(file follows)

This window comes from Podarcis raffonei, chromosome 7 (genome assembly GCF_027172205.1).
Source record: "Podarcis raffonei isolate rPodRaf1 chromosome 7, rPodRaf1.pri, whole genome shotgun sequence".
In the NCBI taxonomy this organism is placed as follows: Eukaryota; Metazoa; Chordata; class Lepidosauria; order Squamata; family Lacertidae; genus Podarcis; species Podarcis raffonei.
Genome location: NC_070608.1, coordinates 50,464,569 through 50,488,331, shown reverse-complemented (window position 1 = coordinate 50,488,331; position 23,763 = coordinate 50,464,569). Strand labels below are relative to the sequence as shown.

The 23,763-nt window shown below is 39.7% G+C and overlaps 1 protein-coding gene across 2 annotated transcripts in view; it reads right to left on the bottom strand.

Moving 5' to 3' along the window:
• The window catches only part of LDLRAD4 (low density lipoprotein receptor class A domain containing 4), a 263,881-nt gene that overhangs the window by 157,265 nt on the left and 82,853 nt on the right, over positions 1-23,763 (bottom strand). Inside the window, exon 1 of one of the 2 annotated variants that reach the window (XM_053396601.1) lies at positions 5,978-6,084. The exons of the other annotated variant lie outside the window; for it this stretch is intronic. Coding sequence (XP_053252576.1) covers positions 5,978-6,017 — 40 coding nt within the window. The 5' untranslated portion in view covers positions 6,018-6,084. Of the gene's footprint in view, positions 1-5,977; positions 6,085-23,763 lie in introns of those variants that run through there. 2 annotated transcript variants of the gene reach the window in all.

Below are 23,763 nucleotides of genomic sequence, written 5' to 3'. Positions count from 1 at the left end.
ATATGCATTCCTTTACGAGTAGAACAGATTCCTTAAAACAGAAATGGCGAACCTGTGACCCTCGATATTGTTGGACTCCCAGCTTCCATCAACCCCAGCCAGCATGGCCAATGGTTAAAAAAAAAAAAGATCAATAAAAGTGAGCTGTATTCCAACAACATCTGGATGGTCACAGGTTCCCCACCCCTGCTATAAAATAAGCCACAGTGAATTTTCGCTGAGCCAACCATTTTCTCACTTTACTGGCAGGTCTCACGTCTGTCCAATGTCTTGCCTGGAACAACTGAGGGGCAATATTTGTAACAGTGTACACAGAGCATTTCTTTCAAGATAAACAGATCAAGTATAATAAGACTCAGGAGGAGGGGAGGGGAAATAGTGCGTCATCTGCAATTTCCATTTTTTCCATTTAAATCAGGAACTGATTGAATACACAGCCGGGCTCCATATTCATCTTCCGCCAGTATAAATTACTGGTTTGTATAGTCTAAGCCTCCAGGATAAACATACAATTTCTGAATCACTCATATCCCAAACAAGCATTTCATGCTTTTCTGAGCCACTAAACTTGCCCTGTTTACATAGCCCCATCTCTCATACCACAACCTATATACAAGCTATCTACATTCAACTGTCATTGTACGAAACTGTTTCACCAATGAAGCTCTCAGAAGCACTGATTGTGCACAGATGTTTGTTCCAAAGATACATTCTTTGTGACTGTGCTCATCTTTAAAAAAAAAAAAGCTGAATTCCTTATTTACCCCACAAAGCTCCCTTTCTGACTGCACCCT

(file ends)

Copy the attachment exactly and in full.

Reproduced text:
This window comes from Podarcis raffonei, chromosome 7 (genome assembly GCF_027172205.1).
Source record: "Podarcis raffonei isolate rPodRaf1 chromosome 7, rPodRaf1.pri, whole genome shotgun sequence".
In the NCBI taxonomy this organism is placed as follows: Eukaryota; Metazoa; Chordata; class Lepidosauria; order Squamata; family Lacertidae; genus Podarcis; species Podarcis raffonei.
Genome location: NC_070608.1, coordinates 50,464,569 through 50,488,331, shown reverse-complemented (window position 1 = coordinate 50,488,331; position 23,763 = coordinate 50,464,569). Strand labels below are relative to the sequence as shown.

The 23,763-nt window shown below is 39.7% G+C and overlaps 1 protein-coding gene across 2 annotated transcripts in view; it reads right to left on the bottom strand.

Moving 5' to 3' along the window:
• The window catches only part of LDLRAD4 (low density lipoprotein receptor class A domain containing 4), a 263,881-nt gene that overhangs the window by 157,265 nt on the left and 82,853 nt on the right, over positions 1-23,763 (bottom strand). Inside the window, exon 1 of one of the 2 annotated variants that reach the window (XM_053396601.1) lies at positions 5,978-6,084. The exons of the other annotated variant lie outside the window; for it this stretch is intronic. Coding sequence (XP_053252576.1) covers positions 5,978-6,017 — 40 coding nt within the window. The 5' untranslated portion in view covers positions 6,018-6,084. Of the gene's footprint in view, positions 1-5,977; positions 6,085-23,763 lie in introns of those variants that run through there. 2 annotated transcript variants of the gene reach the window in all.

Below are 23,763 nucleotides of genomic sequence, written 5' to 3'. Positions count from 1 at the left end.
ATATGCATTCCTTTACGAGTAGAACAGATTCCTTAAAACAGAAATGGCGAACCTGTGACCCTCGATATTGTTGGACTCCCAGCTTCCATCAACCCCAGCCAGCATGGCCAATGGTTAAAAAAAAAAAAGATCAATAAAAGTGAGCTGTATTCCAACAACATCTGGATGGTCACAGGTTCCCCACCCCTGCTATAAAATAAGCCACAGTGAATTTTCGCTGAGCCAACCATTTTCTCACTTTACTGGCAGGTCTCACGTCTGTCCAATGTCTTGCCTGGAACAACTGAGGGGCAATATTTGTAACAGTGTACACAGAGCATTTCTTTCAAGATAAACAGATCAAGTATAATAAGACTCAGGAGGAGGGGAGGGGAAATAGTGCGTCATCTGCAATTTCCATTTTTTCCATTTAAATCAGGAACTGATTGAATACACAGCCGGGCTCCATATTCATCTTCCGCCAGTATAAATTACTGGTTTGTATAGTCTAAGCCTCCAGGATAAACATACAATTTCTGAATCACTCATATCCCAAACAAGCATTTCATGCTTTTCTGAGCCACTAAACTTGCCCTGTTTACATAGCCCCATCTCTCATACCACAACCTATATACAAGCTATCTACATTCAACTGTCATTGTACGAAACTGTTTCACCAATGAAGCTCTCAGAAGCACTGATTGTGCACAGATGTTTGTTCCAAAGATACATTCTTTGTGACTGTGCTCATCTTTAAAAAAAAAAAAGCTGAATTCCTTATTTACCCCACAAAGCTCCCTTTCTGACTGCACCCT